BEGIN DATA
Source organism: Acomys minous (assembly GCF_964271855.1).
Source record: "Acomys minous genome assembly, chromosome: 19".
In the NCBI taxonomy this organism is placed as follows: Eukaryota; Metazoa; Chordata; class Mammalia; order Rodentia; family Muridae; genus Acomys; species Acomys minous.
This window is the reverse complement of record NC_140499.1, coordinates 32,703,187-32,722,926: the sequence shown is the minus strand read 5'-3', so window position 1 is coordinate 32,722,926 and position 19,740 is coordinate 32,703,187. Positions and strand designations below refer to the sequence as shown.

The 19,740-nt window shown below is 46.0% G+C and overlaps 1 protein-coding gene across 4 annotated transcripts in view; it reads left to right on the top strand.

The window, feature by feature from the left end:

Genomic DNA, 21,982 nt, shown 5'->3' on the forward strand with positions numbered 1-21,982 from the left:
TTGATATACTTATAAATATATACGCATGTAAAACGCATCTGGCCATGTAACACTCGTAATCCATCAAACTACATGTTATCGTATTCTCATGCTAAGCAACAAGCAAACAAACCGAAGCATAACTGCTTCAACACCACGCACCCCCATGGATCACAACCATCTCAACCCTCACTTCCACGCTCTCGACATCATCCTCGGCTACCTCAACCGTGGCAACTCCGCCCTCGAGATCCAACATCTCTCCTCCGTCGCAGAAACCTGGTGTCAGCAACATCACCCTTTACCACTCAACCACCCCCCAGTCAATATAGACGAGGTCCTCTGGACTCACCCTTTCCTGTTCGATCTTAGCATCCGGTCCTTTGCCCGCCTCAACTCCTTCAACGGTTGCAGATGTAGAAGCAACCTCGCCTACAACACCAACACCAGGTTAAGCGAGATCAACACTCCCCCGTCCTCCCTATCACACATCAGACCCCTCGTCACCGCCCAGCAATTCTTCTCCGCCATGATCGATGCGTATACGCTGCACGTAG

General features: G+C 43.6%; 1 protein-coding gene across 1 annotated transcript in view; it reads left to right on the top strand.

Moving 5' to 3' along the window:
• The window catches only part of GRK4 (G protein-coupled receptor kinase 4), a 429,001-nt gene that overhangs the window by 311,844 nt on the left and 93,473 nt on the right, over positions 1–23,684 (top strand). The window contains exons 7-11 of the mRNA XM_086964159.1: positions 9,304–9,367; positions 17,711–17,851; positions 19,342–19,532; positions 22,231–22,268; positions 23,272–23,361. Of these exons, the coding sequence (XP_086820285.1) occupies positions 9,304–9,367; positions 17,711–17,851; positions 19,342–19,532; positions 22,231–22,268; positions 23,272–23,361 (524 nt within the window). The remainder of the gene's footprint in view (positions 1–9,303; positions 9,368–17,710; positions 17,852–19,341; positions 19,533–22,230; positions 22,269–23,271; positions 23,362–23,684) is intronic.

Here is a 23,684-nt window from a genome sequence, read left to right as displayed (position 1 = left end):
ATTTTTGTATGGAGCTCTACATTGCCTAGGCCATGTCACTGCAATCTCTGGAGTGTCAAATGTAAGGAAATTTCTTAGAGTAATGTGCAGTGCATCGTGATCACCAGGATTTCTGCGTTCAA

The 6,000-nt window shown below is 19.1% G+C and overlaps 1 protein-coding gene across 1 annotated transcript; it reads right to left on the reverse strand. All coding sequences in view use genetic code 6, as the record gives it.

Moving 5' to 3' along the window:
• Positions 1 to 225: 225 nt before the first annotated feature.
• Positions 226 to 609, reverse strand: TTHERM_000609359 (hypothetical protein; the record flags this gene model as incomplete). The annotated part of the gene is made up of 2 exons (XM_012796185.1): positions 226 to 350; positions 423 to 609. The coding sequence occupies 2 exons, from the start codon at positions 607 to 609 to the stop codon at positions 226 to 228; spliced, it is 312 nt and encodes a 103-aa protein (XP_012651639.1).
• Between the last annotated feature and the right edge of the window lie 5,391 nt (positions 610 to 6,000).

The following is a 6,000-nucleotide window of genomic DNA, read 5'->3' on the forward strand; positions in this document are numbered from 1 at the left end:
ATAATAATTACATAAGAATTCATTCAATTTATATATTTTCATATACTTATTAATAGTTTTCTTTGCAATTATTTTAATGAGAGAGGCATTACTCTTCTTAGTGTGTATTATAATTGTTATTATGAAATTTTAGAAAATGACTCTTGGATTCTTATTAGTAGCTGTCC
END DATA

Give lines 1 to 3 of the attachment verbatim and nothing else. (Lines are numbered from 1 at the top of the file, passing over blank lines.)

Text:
Source organism: Acomys minous (assembly GCF_964271855.1).
Source record: "Acomys minous genome assembly, chromosome: 19".
In the NCBI taxonomy this organism is placed as follows: Eukaryota; Metazoa; Chordata; class Mammalia; order Rodentia; family Muridae; genus Acomys; species Acomys minous.